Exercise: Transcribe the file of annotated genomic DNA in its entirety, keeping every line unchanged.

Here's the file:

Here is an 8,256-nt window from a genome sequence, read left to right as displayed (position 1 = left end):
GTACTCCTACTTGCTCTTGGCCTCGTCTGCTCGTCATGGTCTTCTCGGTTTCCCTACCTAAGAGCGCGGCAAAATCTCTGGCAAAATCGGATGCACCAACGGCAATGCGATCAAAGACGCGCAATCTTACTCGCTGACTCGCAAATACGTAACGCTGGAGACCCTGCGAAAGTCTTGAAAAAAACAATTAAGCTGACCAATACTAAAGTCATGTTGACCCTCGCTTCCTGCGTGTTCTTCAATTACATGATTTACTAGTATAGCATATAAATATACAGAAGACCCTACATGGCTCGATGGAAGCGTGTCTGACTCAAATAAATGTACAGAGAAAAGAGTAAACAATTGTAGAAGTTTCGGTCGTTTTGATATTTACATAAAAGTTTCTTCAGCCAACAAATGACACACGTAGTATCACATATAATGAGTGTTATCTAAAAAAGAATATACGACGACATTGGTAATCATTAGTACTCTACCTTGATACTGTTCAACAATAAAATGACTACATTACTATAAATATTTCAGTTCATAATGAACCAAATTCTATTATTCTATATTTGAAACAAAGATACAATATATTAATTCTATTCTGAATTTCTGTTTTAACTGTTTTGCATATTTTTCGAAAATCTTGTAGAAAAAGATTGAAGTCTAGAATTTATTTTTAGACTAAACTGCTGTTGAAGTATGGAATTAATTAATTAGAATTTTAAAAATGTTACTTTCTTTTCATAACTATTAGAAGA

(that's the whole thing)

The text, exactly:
Here is an 8,256-nt window from a genome sequence, read left to right as displayed (position 1 = left end):
GTACTCCTACTTGCTCTTGGCCTCGTCTGCTCGTCATGGTCTTCTCGGTTTCCCTACCTAAGAGCGCGGCAAAATCTCTGGCAAAATCGGATGCACCAACGGCAATGCGATCAAAGACGCGCAATCTTACTCGCTGACTCGCAAATACGTAACGCTGGAGACCCTGCGAAAGTCTTGAAAAAAACAATTAAGCTGACCAATACTAAAGTCATGTTGACCCTCGCTTCCTGCGTGTTCTTCAATTACATGATTTACTAGTATAGCATATAAATATACAGAAGACCCTACATGGCTCGATGGAAGCGTGTCTGACTCAAATAAATGTACAGAGAAAAGAGTAAACAATTGTAGAAGTTTCGGTCGTTTTGATATTTACATAAAAGTTTCTTCAGCCAACAAATGACACACGTAGTATCACATATAATGAGTGTTATCTAAAAAAGAATATACGACGACATTGGTAATCATTAGTACTCTACCTTGATACTGTTCAACAATAAAATGACTACATTACTATAAATATTTCAGTTCATAATGAACCAAATTCTATTATTCTATATTTGAAACAAAGATACAATATATTAATTCTATTCTGAATTTCTGTTTTAACTGTTTTGCATATTTTTCGAAAATCTTGTAGAAAAAGATTGAAGTCTAGAATTTATTTTTAGACTAAACTGCTGTTGAAGTATGGAATTAATTAATTAGAATTTTAAAAATGTTACTTTCTTTTCATAACTATTAGAAGA